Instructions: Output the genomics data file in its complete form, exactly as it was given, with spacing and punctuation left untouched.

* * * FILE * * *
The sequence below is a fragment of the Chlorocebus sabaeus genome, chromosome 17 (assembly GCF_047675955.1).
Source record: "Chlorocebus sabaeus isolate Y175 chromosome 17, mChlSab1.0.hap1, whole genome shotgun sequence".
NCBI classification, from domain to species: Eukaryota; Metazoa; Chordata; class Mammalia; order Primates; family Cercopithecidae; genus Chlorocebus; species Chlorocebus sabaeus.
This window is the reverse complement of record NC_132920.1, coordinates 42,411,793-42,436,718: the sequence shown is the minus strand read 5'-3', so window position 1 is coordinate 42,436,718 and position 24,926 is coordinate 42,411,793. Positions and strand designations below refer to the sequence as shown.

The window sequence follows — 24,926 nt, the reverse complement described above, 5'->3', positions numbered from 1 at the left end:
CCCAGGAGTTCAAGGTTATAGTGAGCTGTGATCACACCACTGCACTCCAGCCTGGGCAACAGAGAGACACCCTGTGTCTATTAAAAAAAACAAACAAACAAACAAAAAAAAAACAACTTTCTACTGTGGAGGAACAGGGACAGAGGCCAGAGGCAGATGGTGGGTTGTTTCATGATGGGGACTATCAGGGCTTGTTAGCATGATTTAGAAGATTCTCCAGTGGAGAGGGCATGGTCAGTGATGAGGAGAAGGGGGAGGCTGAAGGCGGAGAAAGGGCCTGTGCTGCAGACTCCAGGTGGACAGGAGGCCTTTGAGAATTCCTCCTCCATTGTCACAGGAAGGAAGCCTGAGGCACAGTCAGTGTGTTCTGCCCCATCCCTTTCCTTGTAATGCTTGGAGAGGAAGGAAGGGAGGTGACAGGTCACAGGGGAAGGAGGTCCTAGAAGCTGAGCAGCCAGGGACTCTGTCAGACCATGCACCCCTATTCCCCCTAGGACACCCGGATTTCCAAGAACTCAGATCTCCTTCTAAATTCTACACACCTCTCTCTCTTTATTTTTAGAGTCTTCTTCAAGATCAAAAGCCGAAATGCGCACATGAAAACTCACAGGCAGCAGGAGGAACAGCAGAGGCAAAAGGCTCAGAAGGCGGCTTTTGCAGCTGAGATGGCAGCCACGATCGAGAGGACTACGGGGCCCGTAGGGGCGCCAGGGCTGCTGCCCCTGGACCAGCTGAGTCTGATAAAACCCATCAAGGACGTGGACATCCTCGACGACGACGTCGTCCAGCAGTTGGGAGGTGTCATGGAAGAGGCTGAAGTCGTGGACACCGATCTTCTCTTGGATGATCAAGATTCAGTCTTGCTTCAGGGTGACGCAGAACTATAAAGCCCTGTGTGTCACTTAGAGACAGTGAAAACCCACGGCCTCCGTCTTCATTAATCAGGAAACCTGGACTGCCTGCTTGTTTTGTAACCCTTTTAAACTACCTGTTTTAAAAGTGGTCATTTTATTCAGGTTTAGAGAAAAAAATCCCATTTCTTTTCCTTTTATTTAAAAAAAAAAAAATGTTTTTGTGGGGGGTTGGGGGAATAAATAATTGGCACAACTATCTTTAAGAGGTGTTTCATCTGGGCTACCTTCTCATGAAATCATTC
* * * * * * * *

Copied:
The sequence below is a fragment of the Chlorocebus sabaeus genome, chromosome 17 (assembly GCF_047675955.1).
Source record: "Chlorocebus sabaeus isolate Y175 chromosome 17, mChlSab1.0.hap1, whole genome shotgun sequence".
NCBI classification, from domain to species: Eukaryota; Metazoa; Chordata; class Mammalia; order Primates; family Cercopithecidae; genus Chlorocebus; species Chlorocebus sabaeus.
This window is the reverse complement of record NC_132920.1, coordinates 42,411,793-42,436,718: the sequence shown is the minus strand read 5'-3', so window position 1 is coordinate 42,436,718 and position 24,926 is coordinate 42,411,793. Positions and strand designations below refer to the sequence as shown.

The window sequence follows — 24,926 nt, the reverse complement described above, 5'->3', positions numbered from 1 at the left end:
CCCAGGAGTTCAAGGTTATAGTGAGCTGTGATCACACCACTGCACTCCAGCCTGGGCAACAGAGAGACACCCTGTGTCTATTAAAAAAAACAAACAAACAAACAAAAAAAAAACAACTTTCTACTGTGGAGGAACAGGGACAGAGGCCAGAGGCAGATGGTGGGTTGTTTCATGATGGGGACTATCAGGGCTTGTTAGCATGATTTAGAAGATTCTCCAGTGGAGAGGGCATGGTCAGTGATGAGGAGAAGGGGGAGGCTGAAGGCGGAGAAAGGGCCTGTGCTGCAGACTCCAGGTGGACAGGAGGCCTTTGAGAATTCCTCCTCCATTGTCACAGGAAGGAAGCCTGAGGCACAGTCAGTGTGTTCTGCCCCATCCCTTTCCTTGTAATGCTTGGAGAGGAAGGAAGGGAGGTGACAGGTCACAGGGGAAGGAGGTCCTAGAAGCTGAGCAGCCAGGGACTCTGTCAGACCATGCACCCCTATTCCCCCTAGGACACCCGGATTTCCAAGAACTCAGATCTCCTTCTAAATTCTACACACCTCTCTCTCTTTATTTTTAGAGTCTTCTTCAAGATCAAAAGCCGAAATGCGCACATGAAAACTCACAGGCAGCAGGAGGAACAGCAGAGGCAAAAGGCTCAGAAGGCGGCTTTTGCAGCTGAGATGGCAGCCACGATCGAGAGGACTACGGGGCCCGTAGGGGCGCCAGGGCTGCTGCCCCTGGACCAGCTGAGTCTGATAAAACCCATCAAGGACGTGGACATCCTCGACGACGACGTCGTCCAGCAGTTGGGAGGTGTCATGGAAGAGGCTGAAGTCGTGGACACCGATCTTCTCTTGGATGATCAAGATTCAGTCTTGCTTCAGGGTGACGCAGAACTATAAAGCCCTGTGTGTCACTTAGAGACAGTGAAAACCCACGGCCTCCGTCTTCATTAATCAGGAAACCTGGACTGCCTGCTTGTTTTGTAACCCTTTTAAACTACCTGTTTTAAAAGTGGTCATTTTATTCAGGTTTAGAGAAAAAAATCCCATTTCTTTTCCTTTTATTTAAAAAAAAAAAAATGTTTTTGTGGGGGGTTGGGGGAATAAATAATTGGCACAACTATCTTTAAGAGGTGTTTCATCTGGGCTACCTTCTCATGAAATCATTC